Obama’s Farewell Tour: The Feel-Good President

He transformed politics into comedy: U.S. President Barack Obama is always good for a joke. But the summary of his tenure is not likely to be so funny, because he has disappointed many hopes.

Barack Obama is the comedian-in-chief, the president as entertainer — and if you look back on it, he is a gifted performer. You might think this is all that remains of his era: the transformation of politics into stand-up.

It was at the White House correspondents dinner that he made his point with a self-evident transparency. Small jokes, evils that were never spiteful or hurtful, were delivered with the charm of an awkward man against whose timing, rhetoric and self-irony Angela Merkel appears like a Lego piece at her own performance. And Anton Hofreiter was like a balloon with air shooting out wildly, and whistling through the room.

But the question of why there are no such politicians in Germany arises not because the answer is so obvious: You might as well ask why this country has no Duke Ellington, no Miles Davis, no Prince and no Beyoncé.

There is another question: Was that it? Or was there something else to his legacy?

So the question then is this: What will remain of this president, whose election was a miracle (or so it seemed at the time)? And what should happen after the miracle? Apparently, reality has changed. And when you wake up and remember that there are no miracles, and that reality is a “tough cookie,” it is often too late for anything to be done but to watch as the others process their own wishful thinking.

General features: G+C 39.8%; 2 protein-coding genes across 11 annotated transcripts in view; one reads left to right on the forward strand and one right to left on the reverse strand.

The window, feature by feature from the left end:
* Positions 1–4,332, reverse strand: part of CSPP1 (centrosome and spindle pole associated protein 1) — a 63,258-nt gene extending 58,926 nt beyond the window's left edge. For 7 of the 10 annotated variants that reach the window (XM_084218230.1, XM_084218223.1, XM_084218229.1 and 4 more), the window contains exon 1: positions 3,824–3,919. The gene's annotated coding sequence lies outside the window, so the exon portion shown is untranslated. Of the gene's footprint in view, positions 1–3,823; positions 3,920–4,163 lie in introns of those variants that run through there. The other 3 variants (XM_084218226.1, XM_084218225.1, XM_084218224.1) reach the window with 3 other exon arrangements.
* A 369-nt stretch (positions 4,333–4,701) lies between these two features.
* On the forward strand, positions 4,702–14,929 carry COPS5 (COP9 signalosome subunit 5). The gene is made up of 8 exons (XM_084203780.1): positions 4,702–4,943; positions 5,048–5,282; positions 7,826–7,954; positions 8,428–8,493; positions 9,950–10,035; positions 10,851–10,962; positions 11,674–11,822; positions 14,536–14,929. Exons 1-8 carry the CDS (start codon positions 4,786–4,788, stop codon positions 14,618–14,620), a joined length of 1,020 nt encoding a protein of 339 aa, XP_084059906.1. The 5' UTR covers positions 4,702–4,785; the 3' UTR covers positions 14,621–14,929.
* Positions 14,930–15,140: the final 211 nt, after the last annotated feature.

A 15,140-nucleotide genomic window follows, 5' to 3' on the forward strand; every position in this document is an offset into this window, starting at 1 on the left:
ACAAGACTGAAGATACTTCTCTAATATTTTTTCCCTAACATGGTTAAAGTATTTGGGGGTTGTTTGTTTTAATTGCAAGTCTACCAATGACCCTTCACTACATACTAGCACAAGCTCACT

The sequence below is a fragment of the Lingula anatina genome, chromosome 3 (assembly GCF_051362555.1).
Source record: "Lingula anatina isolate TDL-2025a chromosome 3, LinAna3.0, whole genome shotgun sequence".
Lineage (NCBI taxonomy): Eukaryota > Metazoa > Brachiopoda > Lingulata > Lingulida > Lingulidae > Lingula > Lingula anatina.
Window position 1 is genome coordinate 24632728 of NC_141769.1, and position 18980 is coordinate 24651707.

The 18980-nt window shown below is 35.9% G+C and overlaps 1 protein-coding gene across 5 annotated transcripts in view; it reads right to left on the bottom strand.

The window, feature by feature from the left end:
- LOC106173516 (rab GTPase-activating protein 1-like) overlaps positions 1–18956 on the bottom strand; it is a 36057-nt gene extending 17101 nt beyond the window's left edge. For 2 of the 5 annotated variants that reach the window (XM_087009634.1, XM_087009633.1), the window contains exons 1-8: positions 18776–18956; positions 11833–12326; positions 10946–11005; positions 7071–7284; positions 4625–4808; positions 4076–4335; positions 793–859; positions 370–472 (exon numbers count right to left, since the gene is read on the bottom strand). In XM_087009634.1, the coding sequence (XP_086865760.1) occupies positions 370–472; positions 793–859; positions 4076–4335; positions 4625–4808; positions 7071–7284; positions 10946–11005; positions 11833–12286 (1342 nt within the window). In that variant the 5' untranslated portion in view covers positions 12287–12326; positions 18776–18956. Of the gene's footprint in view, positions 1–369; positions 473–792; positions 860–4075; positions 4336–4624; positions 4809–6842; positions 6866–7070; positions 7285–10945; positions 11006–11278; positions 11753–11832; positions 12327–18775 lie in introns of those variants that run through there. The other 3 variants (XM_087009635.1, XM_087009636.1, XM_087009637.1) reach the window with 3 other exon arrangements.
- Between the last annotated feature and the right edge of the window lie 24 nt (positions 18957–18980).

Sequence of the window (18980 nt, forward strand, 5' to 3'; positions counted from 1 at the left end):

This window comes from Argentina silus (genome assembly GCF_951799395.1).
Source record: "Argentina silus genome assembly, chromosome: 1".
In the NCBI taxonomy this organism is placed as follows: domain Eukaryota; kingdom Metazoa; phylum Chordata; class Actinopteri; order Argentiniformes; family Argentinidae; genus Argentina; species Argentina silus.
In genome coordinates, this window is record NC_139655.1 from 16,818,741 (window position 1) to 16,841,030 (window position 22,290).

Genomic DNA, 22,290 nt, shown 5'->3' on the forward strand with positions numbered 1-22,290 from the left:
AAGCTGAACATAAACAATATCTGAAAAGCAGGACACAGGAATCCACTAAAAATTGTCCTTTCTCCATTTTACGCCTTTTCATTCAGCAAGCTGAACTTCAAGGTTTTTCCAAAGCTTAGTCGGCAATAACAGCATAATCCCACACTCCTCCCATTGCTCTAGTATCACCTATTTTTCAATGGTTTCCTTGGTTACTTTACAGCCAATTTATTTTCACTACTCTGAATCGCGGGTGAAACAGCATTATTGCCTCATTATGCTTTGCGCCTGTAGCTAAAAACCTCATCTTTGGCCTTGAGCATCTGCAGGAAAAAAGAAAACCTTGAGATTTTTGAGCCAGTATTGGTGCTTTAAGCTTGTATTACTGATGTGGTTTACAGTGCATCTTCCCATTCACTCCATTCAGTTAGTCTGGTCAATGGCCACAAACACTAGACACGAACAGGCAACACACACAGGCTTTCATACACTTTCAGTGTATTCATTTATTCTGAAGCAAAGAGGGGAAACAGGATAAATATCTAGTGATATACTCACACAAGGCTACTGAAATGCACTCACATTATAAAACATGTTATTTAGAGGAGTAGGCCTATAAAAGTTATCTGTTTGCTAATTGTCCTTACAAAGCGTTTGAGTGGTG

Guiding Light with Miserable Foreign Policy

This [moniker] was true even with Obama, and the tenacity with which many clung to the dream that this man could free his country and the world from the trauma of the “Bush baggage” [was undeniable]. This bears witness to the fact that the United States of America was down — politically, morally and economically — when Obama arrived. But at this level, the feel-good president has indeed achieved a great deal, and perhaps domestically even rescued the U.S. from the new great depression following 2008 — something that historians will regard as his legacy.

On the other hand, his foreign policy doesn’t look so good. You could also say it looks devastating. There is Guantanamo, which he has not closed; there is the fact that he was wrong in Libya, because of his indecisive intervention; there is the non-intervention in Syria, in which doing nothing in the civil war has allowed for the proliferation of the beast that is the Islamic State. Then there is the controversial deal with Iran, about which Israel is concerned that Obama is not a particularly good partner; and particularly, there is the drone war, which Obama has radically expanded alongside a crackdown on whistle-blowers. Obama’s heritage, as it stands in retrospect was “war without end.”

But despite this, despite the Transatlantic Trade and Investment Partnership and all other acts, there is a reluctance to see Obama and his presidency too negatively. This often has to do with his supporters’ hopes, which they don’t want to give up so easily. But this also has to do with the fact that, compared to what the Republicans did to destroy his policy during his tenure, Obama was like a classic guiding light who appeared to have a constructive policy. We still have the memory of a time when politics still worked.